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- Making Good On Private Duty - 4/15 -


what you must have. Believe me, you will be rewarded for the temperate use you make of all the dainties you see, by a clear complexion, and good color, which will make you "good to look at," especially good for a sick person to look at.

As to the nurse's night toilette, it is quite a problem sometimes as to just what is best to wear. When the patient is not ill enough for the uniform to be retained for night duty, the nurse should be comfortable enough so that she can sleep; yet dressed enough for any emergency. I think a house gown of pretty material much neater than the kimono. Be sure this fits about the shoulders, and never have loose flowing sleeves. A white frill in the neck looks very trim, and is always becoming. The corset and all tight clothes should be removed, stockings and underwear kept on. The hair should be arranged simply, but not allowed to hang in a loose braid, unless you are _very_ sure you will not see any but the patient, and even then it may be unwise, as a braid of hair has an exasperating way of slipping from its proper place (hanging down the back) and dipping into whatever you are stooping over. Dressed thus, with night shoes to protect the feet, one can lie down on a lounge and sleep very comfortably, being freed from tight clothes, and yet being entirely presentable, no matter what happens. To undress regularly and put on the diaphanous low-necked short sleeved night dress of the present mode, and go to bed, when you are sure you will have to get up one or a dozen times during the night is not good judgment, I think. You get out of a warm bed, and if you only put on your shoes and stockings, your patient must wait while you do it. If anything serious occurs suddenly, you either run the risk of taking cold from being insufficiently clad while doing what must be done, or your patient must wait while you dress--both bad.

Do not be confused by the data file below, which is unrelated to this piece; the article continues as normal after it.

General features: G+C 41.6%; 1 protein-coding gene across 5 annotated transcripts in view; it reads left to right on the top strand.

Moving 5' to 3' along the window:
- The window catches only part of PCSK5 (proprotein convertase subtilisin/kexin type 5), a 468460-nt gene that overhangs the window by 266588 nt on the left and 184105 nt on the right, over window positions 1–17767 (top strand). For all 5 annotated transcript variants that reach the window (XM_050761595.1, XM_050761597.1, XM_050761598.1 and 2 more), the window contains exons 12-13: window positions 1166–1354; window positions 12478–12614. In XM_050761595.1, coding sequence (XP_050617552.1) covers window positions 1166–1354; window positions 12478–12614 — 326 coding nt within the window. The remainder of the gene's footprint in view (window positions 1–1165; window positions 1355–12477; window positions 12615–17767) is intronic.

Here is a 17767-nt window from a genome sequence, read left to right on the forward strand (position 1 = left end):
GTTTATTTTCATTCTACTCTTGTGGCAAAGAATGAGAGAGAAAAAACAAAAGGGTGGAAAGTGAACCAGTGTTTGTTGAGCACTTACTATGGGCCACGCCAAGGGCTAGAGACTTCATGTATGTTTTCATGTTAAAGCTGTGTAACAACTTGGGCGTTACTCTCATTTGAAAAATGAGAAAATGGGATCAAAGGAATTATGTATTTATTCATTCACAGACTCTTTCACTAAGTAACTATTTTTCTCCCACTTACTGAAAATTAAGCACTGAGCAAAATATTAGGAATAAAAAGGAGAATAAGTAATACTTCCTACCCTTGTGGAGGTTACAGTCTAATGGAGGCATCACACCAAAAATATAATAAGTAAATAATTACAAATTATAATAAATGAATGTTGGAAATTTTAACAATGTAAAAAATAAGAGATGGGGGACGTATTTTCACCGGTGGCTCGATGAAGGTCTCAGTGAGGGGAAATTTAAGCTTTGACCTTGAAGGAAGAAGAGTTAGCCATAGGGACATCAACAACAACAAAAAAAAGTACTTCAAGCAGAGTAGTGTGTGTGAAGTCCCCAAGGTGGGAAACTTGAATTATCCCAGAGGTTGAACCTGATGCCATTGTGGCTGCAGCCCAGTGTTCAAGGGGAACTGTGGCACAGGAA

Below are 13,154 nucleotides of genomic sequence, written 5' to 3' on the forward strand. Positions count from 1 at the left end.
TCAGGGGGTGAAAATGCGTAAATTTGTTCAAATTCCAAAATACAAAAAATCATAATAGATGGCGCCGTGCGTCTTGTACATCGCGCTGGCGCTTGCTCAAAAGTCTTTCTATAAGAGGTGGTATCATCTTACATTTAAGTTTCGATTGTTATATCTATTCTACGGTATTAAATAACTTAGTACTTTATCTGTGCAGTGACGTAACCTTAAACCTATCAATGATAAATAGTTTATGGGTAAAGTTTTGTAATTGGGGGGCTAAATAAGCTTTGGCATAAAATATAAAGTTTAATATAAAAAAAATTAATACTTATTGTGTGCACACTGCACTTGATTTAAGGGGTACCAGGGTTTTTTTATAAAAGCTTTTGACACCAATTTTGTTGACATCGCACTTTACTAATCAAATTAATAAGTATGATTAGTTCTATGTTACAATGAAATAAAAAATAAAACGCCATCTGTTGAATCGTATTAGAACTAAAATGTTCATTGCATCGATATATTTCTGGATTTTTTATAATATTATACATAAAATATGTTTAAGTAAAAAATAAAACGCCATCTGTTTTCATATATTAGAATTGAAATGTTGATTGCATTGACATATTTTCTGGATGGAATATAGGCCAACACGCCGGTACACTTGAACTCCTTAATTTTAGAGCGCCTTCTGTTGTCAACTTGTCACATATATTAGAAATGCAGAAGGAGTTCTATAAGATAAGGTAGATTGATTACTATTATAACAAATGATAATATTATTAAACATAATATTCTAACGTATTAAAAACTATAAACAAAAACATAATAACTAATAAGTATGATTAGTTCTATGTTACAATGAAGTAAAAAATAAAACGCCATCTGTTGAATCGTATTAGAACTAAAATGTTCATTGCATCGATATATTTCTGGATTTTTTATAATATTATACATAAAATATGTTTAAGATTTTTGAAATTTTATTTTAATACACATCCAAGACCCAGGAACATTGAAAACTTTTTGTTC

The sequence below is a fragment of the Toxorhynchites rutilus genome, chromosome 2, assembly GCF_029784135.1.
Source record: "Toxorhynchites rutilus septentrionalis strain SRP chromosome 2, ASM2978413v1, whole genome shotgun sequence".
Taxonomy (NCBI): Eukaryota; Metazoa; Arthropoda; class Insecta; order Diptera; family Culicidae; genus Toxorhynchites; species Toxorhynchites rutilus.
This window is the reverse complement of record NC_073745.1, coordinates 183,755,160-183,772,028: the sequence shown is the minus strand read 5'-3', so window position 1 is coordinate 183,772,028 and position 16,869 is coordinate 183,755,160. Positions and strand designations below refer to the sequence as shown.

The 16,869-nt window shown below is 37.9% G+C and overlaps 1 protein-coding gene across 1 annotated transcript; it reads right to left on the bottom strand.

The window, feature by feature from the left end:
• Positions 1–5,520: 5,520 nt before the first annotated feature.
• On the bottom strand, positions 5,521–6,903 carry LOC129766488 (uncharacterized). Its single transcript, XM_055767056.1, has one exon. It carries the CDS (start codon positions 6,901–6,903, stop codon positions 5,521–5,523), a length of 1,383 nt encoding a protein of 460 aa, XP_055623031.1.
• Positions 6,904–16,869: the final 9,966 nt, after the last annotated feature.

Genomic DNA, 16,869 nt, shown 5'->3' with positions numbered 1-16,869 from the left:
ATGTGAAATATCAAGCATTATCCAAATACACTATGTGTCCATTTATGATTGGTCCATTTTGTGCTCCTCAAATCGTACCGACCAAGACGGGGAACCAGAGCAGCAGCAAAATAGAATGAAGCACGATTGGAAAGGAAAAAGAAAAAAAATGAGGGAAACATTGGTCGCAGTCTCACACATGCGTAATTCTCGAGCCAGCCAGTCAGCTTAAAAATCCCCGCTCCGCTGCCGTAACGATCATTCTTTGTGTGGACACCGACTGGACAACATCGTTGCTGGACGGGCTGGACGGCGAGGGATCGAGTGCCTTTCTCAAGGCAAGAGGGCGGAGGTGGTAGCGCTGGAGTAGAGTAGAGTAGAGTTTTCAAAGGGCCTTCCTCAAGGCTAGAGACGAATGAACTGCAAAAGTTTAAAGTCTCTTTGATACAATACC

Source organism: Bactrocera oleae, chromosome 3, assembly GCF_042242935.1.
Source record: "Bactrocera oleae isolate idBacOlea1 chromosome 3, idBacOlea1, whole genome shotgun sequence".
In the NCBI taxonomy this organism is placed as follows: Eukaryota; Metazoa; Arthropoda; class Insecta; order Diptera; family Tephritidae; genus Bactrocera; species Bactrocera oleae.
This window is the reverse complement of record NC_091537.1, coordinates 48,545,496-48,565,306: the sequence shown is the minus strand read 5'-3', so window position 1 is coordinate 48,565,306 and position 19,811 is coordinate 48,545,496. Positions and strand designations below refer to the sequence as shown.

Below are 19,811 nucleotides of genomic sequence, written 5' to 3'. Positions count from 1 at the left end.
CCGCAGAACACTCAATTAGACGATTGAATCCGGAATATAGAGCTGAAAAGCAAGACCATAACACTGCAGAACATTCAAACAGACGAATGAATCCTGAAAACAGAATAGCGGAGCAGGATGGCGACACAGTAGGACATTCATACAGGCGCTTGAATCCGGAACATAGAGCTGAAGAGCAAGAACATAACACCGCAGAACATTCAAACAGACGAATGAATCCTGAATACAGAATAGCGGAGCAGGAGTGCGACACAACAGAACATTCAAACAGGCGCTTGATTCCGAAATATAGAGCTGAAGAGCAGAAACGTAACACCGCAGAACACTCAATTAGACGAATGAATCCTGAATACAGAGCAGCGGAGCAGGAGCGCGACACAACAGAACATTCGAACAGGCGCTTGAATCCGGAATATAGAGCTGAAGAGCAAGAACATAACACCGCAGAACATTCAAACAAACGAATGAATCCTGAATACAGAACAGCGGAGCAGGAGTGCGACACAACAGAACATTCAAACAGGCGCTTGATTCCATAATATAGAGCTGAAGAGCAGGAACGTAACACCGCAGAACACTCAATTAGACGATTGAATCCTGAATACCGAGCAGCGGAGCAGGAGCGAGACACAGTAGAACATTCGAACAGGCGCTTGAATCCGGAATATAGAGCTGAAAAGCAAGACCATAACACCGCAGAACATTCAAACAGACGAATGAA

Never get into bed with your patient. This seems to most people a quite unnecessary caution, but it is the commonest experience of the successful nurse, that a woman, feeble and nervous, should ask and almost insist that she shall lie down by her, or get into bed with her. I always wonder that a sick woman can not realize that she is not a pleasant bed-fellow, but she seldom does. Of course you are not to tell her that she is not fit to sleep with, but you _can_ say that she needs and ought to have the whole bed to herself, and you will sit by her and hold her hand, or if she insists on it, you can lie down, with your house gown on, on the _outside_ of the bed, being careful to give her plenty of space, and when she is asleep, get up quietly and lie down on your lounge, which should be placed so that you can see her every movement.

Never let the patient think for a moment that you fear her disease; if she has diphtheria, do not tell her or the family that you have a delicate throat or that it is sore, and do not examine it by the help of a hand-glass where any one can see you. Do not go to such cases if you really fear them, but if you go, and have reason to feel that you have contracted the disease, tell the doctor as soon as you can, and if he thinks you ill, he will send you home. Never tell a patient you have a weak back or any weakness. Tell the doctor and he will see to it that you have rest or medicine, but do not let the patient know it. Never go about a sick room with a long face; it is enough for the sick one to have to be sick; the family sympathies are all enlisted for her. You are there to be a help and a comfort, not an added anxiety. Of course these remarks do not apply to any of you who are tired from a long, exhausting case. The family in such instances are ready and willing enough to let you rest. Keep your cheery manner: all higher considerations aside, it is money in your pocket to look cheerful. I have known one or two good, faithful, conscientious nurses who were dismissed from case after case, merely because they looked "so doleful." It may seem curious to place a commercial value on a smile, but in reality it amounts almost to that.